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Ukrainian President Leonid Kravchuk (second from left seated), Chairman of the Supreme Council of the Republic of Belarus Stanislav Shushkevich (third from left seated) and Russian President Boris Yeltsin (second from right seated) during the signing ceremony at Viskuly Government House in the Belorussian National Park "Belovezhskaya Forest", 8 December 1991
|Signed||8 December 1991|
|Location||Białowieża Forest (de facto)
Minsk, Belarus (de jure)
|Effective||12 December 1991|
|Signatories|| Russian SFSR
The Belavezha Accords (Russian: Беловежские соглашения, Belarusian: Белавежскія пагадненні, Ukrainian: Біловезькі угоди) is the agreement that declared the Soviet Union effectively dissolved and established the Commonwealth of Independent States (CIS) in its place. It was signed at the state dacha near Viskuli in Belovezhskaya Pushcha on December 8, 1991, by the leaders of Belarus, Russia and Ukraine.
The name is variously transliterated as Belavezh Accords, Belovezh Accords, Belovezha Accords, Belavezha Agreement, Belovezhskaya Accord, Belaya Vezha Accord, etc.
Legal basis and ratification 
While doubts remained over the authority of the leaders (Stanislav Shushkevich, Boris Yeltsin and Leonid Kravchuk) of three of the fifteen soviet republics to dissolve the Union, according to Article 72 of the 1977 Soviet Constitution, Soviet republics had the right to secede freely from the Union. On December 12, 1991 the Supreme Soviet of the Russian SFSR ratified the accords on behalf of Russia and at the same time denounced the 1922 Treaty on the Creation of the Soviet Union, effectively seceding from the USSR.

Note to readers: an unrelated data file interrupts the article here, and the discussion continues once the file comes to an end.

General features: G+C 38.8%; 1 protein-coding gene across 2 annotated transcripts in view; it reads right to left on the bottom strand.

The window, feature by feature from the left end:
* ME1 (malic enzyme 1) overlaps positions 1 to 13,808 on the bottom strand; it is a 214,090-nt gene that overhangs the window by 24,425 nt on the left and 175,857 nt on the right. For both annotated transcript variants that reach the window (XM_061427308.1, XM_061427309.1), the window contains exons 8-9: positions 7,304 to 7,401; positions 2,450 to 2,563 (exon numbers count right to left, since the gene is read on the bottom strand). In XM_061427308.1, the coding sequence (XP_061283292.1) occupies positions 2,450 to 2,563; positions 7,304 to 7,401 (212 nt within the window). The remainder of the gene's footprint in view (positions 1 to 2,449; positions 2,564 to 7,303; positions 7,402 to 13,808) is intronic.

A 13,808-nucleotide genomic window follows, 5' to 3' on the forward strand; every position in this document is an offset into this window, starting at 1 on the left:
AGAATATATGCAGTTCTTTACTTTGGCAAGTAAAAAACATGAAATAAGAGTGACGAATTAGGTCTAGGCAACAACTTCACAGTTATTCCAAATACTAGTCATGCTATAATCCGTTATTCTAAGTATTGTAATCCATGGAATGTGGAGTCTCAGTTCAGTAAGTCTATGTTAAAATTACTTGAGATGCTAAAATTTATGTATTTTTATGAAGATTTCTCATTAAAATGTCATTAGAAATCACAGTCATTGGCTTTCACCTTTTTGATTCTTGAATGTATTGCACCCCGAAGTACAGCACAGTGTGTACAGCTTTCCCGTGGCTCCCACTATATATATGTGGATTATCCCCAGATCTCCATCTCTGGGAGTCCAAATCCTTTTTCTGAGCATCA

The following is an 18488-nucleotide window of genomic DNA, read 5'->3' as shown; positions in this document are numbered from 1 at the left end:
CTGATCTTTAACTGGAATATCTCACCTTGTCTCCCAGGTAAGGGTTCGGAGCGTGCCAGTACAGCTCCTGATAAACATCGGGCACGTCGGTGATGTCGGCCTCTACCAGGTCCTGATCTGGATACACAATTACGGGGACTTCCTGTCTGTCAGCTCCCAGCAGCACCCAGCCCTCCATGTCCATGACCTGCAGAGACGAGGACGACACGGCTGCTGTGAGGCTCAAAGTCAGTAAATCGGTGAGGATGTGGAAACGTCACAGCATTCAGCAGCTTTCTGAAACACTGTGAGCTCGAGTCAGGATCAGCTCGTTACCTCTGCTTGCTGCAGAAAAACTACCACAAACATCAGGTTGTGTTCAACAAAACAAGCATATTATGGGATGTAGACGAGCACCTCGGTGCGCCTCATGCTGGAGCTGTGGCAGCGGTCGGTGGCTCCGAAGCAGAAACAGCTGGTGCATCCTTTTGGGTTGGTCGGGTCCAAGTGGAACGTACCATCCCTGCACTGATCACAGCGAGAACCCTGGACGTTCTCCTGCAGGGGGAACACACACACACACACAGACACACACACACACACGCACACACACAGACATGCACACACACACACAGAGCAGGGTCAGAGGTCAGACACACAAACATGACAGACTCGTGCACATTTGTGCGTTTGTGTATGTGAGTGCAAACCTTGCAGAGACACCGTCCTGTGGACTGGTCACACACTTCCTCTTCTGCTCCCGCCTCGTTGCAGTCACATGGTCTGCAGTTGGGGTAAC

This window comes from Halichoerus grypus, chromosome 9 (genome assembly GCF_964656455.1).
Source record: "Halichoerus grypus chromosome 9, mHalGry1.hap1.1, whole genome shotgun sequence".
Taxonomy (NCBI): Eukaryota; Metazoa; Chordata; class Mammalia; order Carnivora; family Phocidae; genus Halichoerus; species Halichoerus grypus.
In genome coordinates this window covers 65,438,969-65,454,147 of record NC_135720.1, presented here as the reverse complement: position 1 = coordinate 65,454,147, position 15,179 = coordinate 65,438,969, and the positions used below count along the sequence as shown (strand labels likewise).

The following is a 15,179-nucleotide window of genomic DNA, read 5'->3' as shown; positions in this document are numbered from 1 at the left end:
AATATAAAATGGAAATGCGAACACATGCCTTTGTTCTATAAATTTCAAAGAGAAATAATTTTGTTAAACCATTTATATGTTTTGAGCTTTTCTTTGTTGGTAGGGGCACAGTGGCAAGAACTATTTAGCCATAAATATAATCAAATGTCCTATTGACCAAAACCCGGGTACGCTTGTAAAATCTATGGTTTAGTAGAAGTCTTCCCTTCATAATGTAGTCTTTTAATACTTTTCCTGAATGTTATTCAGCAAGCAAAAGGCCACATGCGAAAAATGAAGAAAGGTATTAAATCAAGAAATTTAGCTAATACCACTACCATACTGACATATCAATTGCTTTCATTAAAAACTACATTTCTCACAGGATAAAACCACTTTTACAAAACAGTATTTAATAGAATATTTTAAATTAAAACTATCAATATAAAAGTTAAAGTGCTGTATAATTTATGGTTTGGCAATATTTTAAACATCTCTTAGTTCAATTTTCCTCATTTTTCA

These attempts to dissolve the Soviet Union were seen as illegal by the Soviet Federal Government. Gorbachev himself described the moves thus:
...The fate of the multinational state cannot be determined by the will of the leaders of three republics. The question should be decided only by constitutional means with the participation of all sovereign states and taking into account the will of all their citizens. The statement that Unionwide legal norms would cease to be in effect is also illegal and dangerous; it can only worsen the chaos and anarchy in society. The hastiness with which the document appeared is also of serious concern. It was not discussed by the populations nor by the Supreme Soviets of the republics in whose name it was signed. Even worse, it appeared at the moment when the draft treaty for a Union of Sovereign States, drafted by the USSR State Council, was being discussed by the parliaments of the republics.
All doubts relating to the legal dissolution of the Soviet Union were removed on December 21, 1991, when the representatives of all Soviet republics except Georgia and the three Baltic states, including those republics that had signed the Belavezha Accords, signed the Alma-Ata Protocol, which confirmed the dismemberment and consequential extinction of the Soviet Union and restated the establishment of the CIS. Given that eleven out of fifteen republics now exercised the constitutional right of secession and agreed with the extinction of the Union, the plurality of member-republics required for the Union's continued existence as a federal State ceased to be in place. The summit of Alma-Ata also agreed on several other practical measures consequential to the extinction of the Union.